"But there was nothing about the little, low-rambling, more or less identical homes of Northumberland Estates to interest or to haunt, no chance of loot that would be any more than the ordinary, waking-world kind the cops hauled you in for taking; no small immunities, no possibilities for hidden life or otherworldly presence; no trees, secret routes, shortcuts, culverts, thickets that could be made hollow in the middle – everything in the place was right out in the open, everything could be seen at a glance; and behind it, under it, around the corners of its houses and down the safe, gentle curves of its streets, you came back, you kept coming back, to nothing; nothing but the cheerless earth."
Thomas Pynchon, "The Secret Integration"

This is Ian Mathers' Tumblr. I live in Canada. I've written about music and other things for Stylus, Dusted, PopMatters, Resident Advisor, the Village Voice, and a few other places. Hi.

imathers@gmail.com

 

Nadja - “Mouths”

The thing about being in what qualifies for me as significant physical discomfort is that when the thought pops into my head, “ugh, this is the worst, I can’t deal with this, if it wasn’t going back to normal in a few days I don’t know what I’d do!” the thought that immediately follows that one is “you dick, you know people who are in this much pain, who are this restricted in their movements, or worse, every day of their lives.” Even if I didn’t know anyone dealing with chronic problems, that’s still a good thing to remember just in general. What’s a better example of the invisibility of privilege than the contrast between the amount of time I’ve spent thinking about my lower back in the past 24 hours versus the year before that? I hope I didn’t need a reminder not to be ableist, but I appreciate it nonetheless.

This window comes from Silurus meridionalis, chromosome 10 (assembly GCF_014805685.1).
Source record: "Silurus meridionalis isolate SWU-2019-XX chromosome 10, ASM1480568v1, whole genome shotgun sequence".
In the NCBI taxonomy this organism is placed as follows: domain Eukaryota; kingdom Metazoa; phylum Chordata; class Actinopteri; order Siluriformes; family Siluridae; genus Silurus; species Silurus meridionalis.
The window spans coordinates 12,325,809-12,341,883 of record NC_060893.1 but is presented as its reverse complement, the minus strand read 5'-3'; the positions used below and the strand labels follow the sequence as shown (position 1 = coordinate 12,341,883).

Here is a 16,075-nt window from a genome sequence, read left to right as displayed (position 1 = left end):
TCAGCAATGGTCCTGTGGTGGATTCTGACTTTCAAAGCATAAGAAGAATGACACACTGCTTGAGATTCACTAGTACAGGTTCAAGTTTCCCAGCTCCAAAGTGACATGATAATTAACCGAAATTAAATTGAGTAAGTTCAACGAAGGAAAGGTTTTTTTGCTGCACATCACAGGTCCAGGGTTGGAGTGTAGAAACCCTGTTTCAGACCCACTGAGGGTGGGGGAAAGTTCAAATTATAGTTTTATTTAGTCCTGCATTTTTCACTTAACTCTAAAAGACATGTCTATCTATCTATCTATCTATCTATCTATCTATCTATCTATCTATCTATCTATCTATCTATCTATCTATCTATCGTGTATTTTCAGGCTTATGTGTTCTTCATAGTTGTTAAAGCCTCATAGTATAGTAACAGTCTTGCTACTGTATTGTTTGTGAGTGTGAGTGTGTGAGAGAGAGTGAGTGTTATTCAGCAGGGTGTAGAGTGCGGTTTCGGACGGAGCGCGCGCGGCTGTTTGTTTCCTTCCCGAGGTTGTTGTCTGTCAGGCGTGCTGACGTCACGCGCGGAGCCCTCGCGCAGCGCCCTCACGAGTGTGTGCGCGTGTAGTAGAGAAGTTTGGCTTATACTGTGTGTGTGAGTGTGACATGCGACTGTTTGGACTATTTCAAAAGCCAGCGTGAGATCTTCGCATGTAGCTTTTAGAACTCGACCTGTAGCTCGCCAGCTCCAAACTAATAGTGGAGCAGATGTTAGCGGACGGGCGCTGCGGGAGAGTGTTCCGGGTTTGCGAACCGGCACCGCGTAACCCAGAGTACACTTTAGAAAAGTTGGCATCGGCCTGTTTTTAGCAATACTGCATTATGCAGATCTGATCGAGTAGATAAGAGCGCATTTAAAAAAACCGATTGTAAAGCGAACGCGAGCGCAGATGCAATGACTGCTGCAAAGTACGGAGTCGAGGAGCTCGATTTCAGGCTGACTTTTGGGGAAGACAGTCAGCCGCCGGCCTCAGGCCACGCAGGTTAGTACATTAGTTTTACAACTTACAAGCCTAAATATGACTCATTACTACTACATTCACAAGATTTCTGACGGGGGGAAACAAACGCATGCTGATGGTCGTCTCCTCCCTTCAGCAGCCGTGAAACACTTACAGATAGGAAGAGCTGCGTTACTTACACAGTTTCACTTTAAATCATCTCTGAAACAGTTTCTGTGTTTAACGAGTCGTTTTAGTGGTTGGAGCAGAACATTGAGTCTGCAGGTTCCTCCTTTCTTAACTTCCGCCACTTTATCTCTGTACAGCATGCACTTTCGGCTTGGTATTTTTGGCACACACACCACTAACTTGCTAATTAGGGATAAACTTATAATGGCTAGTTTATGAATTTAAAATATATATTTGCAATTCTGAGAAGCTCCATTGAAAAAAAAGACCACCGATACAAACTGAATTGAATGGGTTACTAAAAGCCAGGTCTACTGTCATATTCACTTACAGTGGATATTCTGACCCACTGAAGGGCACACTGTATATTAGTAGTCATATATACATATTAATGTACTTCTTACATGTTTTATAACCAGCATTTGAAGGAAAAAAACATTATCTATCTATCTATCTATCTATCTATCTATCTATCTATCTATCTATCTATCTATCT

Also, since I’m not used to/am a huge baby when I’m dealing with pain, the subway/bus ride into work this morning was a bit of an adventure. I pretty much only got through the part where I couldn’t sit down by playing Queller at a suitably numbing volume, and it’s been ringing in my ears since.

I guess I didn’t realize I thought of this as a fall album until now. I think my favourite thing about Carl Newman’s lyrics are the way that I almost invariably register them first as clever, then eventually as so clever to be almost meaningless (which is always a bit of a let down) but then as so emotionally resonant as to be tremendously, personally meaningful. I can’t seem to skip any of these steps, but I also never get stuck at either of the first two.

The truth in one free afternoon…

I don’t know… I could say that I went up to them and said, ‘Cut the Nazi crap out. Shave that ‘tache off. That hat’s got to go. Ian, you need to be more existential. I’ll just sit at the back with my floppy hair and a stripy T-shirt that I borrowed from The Beach Boys. I’ll get Rob Gretton, the DJ from Rafters who tells me to fuck off every time I play Patti Smith, to be our manager and our fate will be sealed.’ I could say that but I won’t because it’s not true. It never happened. It should have done though.

Aphex Twin — “Flaphead”

Listened to Classics at mildly brain-pulverizing volume on the train home. It helped a little.